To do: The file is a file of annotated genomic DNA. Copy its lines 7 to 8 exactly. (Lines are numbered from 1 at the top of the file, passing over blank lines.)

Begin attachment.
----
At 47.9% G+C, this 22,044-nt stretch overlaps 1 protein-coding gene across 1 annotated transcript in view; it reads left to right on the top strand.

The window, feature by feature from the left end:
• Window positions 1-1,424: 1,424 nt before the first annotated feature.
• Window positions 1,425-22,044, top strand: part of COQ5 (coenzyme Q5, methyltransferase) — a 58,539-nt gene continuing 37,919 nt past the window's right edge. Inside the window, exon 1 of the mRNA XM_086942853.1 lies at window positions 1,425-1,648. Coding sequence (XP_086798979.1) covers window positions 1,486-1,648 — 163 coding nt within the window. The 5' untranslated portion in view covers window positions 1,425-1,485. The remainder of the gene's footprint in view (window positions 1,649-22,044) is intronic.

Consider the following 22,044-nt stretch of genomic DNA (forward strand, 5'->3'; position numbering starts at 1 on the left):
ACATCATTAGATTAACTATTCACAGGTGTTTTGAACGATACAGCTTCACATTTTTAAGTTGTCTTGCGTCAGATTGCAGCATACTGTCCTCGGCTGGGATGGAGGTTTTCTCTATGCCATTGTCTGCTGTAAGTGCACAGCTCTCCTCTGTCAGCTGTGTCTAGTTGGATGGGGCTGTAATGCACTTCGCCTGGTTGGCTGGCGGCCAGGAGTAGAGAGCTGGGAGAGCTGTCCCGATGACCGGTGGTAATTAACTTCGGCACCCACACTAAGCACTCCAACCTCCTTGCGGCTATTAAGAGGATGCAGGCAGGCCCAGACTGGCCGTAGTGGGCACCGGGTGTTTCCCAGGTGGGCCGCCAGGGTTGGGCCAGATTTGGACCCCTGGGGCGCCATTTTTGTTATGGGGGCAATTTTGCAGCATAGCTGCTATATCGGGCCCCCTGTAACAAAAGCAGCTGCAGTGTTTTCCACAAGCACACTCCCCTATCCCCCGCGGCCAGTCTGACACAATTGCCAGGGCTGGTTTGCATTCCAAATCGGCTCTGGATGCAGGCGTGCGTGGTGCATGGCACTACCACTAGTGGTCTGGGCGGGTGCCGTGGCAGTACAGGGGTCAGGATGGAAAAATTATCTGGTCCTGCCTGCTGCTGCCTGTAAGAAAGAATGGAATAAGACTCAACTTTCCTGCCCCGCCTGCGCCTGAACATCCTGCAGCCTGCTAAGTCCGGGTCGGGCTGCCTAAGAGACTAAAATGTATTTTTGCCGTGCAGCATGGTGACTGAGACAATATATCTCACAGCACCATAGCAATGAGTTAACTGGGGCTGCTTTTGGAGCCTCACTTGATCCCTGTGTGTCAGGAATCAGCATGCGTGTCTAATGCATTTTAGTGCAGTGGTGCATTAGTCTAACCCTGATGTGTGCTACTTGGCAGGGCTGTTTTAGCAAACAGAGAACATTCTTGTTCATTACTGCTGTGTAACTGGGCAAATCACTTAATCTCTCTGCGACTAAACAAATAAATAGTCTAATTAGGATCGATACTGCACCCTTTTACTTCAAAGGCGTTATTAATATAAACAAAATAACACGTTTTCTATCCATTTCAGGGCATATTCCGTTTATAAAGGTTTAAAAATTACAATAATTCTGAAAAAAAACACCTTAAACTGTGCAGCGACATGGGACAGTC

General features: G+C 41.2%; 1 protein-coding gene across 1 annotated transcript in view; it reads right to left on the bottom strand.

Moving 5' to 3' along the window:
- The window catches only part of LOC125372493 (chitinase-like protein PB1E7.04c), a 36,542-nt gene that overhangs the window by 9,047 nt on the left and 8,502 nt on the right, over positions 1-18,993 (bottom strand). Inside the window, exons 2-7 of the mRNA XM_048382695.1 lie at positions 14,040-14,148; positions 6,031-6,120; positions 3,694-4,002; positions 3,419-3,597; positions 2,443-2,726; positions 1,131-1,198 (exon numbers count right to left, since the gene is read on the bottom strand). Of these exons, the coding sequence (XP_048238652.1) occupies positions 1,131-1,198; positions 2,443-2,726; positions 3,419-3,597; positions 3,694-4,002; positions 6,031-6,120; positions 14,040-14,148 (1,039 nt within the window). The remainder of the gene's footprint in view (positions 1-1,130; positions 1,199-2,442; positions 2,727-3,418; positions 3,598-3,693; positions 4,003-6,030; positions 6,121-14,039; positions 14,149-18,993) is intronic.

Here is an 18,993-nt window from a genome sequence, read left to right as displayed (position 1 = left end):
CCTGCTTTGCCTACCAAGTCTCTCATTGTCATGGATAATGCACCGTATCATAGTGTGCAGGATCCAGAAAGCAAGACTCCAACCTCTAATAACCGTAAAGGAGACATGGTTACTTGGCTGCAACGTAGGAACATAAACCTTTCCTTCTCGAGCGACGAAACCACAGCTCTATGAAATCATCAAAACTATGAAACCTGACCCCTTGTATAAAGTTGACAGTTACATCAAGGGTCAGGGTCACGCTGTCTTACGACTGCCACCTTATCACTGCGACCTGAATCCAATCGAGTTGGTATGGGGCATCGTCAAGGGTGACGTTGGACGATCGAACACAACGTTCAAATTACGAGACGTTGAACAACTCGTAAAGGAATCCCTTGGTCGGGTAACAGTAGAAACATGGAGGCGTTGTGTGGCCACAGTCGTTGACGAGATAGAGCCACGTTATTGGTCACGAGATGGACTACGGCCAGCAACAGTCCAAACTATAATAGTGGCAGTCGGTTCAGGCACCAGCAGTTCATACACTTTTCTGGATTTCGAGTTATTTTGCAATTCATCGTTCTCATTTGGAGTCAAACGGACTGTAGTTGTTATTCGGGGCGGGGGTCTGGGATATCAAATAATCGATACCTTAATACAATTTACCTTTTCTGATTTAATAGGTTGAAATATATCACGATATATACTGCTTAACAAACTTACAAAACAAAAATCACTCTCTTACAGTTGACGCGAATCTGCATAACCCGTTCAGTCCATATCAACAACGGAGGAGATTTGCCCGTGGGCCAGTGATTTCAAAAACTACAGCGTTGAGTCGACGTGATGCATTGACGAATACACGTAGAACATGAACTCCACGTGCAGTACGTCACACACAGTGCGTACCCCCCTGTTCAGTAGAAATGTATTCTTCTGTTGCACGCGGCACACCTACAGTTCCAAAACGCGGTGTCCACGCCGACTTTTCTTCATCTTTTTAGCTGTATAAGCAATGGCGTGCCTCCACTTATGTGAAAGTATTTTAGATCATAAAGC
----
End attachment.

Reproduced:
General features: G+C 41.2%; 1 protein-coding gene across 1 annotated transcript in view; it reads right to left on the bottom strand.

Moving 5' to 3' along the window: